- 15. * Effectively detect 99.95 % errors. * Block of data (D) is combined with a frame check sequence (F) to compose a frame to be transmitted (T). * The Frame check sequence is developed by mathematically dividing the block of data by a predetermined divisor (P). * On the receiver side the transmitted frame (T) is divided by the divisor (P). If the remainder is zero then no error is detected. *
- 16. Example: Develop a (7,4) cyclic code from a transmitter where the data to be transmitted(D) = [1100] and divisor (P) =[1011]. 1100/1011 = 1110 <-[D]/[P] 1011 1110 1011 1010 1011 010 <-Remainder (Block Check Code) Transmitted(T) = [D R] = [1100010] *
- 17. Decoding in the receiver 1100010 /1011 = 1110 <-[T]/[P] 1011 1110 1011 1011 1011 00 <-Remainder *
- 18. * The Hamming distance is the number of bits that are different between allowed transmitted code words * d(code block, received block) * d(00000,00100) = 1 * d(00111,00100) = 2 * The greater the Hamming distance the more errors need to be corrected. *
- 19. * Example: Block code example * Let 0 be represented by 00. * Let 1 be represented by 11. * The code block is two bits long. * The number of bits that are different between each allowed code word is 2. Therefore the Hamming distance is 2. * If 01 or 10 is received at the receiver then a bit error occurred. * This code can detect one bit error per block but cannot correct a bit error *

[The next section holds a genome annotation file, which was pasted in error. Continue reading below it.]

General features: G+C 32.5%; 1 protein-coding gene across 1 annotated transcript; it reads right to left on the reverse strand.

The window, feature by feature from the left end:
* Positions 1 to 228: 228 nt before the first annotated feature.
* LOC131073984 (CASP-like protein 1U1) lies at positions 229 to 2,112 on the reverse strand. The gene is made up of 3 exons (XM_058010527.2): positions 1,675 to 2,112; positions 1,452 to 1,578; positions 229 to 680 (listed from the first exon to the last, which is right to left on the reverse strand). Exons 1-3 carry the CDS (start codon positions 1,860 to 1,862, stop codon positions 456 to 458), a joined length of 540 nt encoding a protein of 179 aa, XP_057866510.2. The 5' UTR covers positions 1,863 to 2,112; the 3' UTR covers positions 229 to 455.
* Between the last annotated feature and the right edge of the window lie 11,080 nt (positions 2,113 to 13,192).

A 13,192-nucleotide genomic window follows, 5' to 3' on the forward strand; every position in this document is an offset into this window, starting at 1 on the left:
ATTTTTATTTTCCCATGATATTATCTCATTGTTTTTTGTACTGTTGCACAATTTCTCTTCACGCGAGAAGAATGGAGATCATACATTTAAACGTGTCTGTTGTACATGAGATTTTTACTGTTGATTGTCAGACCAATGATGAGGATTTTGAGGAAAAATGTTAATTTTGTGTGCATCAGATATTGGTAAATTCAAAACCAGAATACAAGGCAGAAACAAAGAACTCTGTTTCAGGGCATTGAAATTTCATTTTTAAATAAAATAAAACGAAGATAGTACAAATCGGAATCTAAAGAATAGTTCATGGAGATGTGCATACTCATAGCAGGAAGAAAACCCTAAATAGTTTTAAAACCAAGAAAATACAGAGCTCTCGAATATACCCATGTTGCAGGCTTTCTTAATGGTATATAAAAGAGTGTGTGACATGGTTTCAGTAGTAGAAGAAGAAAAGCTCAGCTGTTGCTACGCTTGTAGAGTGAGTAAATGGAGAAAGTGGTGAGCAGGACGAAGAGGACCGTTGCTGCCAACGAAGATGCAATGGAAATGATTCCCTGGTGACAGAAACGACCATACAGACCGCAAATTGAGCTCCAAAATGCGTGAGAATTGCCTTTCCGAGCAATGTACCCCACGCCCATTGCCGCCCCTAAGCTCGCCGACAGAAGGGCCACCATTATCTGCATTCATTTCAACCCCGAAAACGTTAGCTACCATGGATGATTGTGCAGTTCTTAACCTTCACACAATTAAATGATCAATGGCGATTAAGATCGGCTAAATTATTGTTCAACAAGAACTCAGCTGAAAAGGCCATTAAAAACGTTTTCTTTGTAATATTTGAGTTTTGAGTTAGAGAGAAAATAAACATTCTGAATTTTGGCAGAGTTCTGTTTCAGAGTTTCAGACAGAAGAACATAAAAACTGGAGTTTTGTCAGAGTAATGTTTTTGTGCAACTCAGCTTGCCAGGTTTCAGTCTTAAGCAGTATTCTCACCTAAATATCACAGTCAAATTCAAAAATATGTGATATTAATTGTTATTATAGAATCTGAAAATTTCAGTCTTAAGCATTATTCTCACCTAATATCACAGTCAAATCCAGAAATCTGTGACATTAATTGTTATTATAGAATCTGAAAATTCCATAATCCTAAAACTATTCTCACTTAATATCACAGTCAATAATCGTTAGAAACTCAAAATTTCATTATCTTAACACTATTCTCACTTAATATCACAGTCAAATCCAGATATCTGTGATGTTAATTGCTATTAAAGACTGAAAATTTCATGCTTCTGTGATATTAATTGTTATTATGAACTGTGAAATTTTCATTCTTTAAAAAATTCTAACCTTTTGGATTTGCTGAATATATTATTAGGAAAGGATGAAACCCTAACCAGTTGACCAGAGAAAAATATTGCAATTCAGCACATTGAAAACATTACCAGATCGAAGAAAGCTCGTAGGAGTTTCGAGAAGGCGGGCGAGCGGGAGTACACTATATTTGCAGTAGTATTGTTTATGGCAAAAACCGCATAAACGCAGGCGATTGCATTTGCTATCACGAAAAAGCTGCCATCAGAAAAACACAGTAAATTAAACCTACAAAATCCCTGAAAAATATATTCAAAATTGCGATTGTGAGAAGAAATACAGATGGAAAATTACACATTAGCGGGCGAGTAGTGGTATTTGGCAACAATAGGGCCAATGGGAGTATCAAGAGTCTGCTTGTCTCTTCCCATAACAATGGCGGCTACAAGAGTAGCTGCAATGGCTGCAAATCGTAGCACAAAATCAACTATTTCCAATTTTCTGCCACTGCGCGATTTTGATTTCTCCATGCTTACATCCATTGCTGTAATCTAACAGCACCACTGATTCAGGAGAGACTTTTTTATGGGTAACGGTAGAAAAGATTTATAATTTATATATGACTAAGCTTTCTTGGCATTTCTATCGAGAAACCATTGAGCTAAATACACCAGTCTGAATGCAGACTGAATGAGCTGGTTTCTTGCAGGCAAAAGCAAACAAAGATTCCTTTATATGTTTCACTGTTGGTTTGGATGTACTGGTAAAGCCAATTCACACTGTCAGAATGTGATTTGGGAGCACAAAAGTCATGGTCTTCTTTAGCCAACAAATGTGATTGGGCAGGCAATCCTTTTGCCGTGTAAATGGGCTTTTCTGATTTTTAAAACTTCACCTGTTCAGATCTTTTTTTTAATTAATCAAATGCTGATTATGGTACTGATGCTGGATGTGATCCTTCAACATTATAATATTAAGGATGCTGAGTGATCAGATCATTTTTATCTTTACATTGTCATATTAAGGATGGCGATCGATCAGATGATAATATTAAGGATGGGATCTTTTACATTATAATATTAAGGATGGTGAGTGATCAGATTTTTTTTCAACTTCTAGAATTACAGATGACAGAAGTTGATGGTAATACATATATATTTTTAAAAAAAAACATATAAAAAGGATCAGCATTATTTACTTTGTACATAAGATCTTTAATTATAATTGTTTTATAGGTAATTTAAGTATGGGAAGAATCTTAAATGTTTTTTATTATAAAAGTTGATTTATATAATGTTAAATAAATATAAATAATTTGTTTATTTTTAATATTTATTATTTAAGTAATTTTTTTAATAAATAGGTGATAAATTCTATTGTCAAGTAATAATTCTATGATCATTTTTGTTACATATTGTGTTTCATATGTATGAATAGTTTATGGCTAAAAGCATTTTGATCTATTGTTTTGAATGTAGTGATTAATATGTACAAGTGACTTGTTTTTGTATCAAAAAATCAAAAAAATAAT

- 20. * Example: Block code example * Let 0 be represented by 00000. * Let 1 be represented by 00111. * The code block is five bits long. * The number of bits that are different between each allowed code word is 3. Therefore the Hamming distance is 3. * If 00110, 00101, or 00011 is received at the receiver then a bit error occurred. * This code can detect up to three bit error per block and can correct one bit bit error *
- 21. * Hamming code correct single bit errors * Example: Consider D=[1001] the minimum number of parity bits is 3. (2n ≥ m+n+1 where m is the length of D and n is the smallest of parity bits that makes the relationship true) * Let P1 = (2,4,5), P2 = (4,5,6), P3 = (5,6,2) and use odd parity. P1 1 P2 0 0 1 P3 1 2 34 567 0 1 0 0 0 1 1 Transmitted *
- 22. * Detects and corrects bursts of errors * Utilizes Interleaving * Used in extensively CDs and Cell Phone Transmission 0 1 0 <- 1st Word 0 0 1 <- 2nd Word 0 1 1 <- 3rd Word *
- 23. *
- 24. * Example: TDMA Example * Cell phone A and cell phone B, A would be given a certain amount of time to transmit. * After that time B is transmitted and the process is repeated * (ABABABABAB……) *
- 25. * Example: CDMA Example of a computer network Endpoint 1 (computer) Let 0 equal 0110 Let 1 equal 1001 Endpoint 2 (computer) Let 0 equal 0011 Let 1 equal 1100 * If the system router transmits 01101001, both endpoints receive the information. However, endpoint 1 knows the router is communicating with it because the XNOR and sum of the data equals 4 or 0. 0110|1001 <- Transmitted 0110|1001 <- Stored Codeword 1111|1111 <- 4|4 *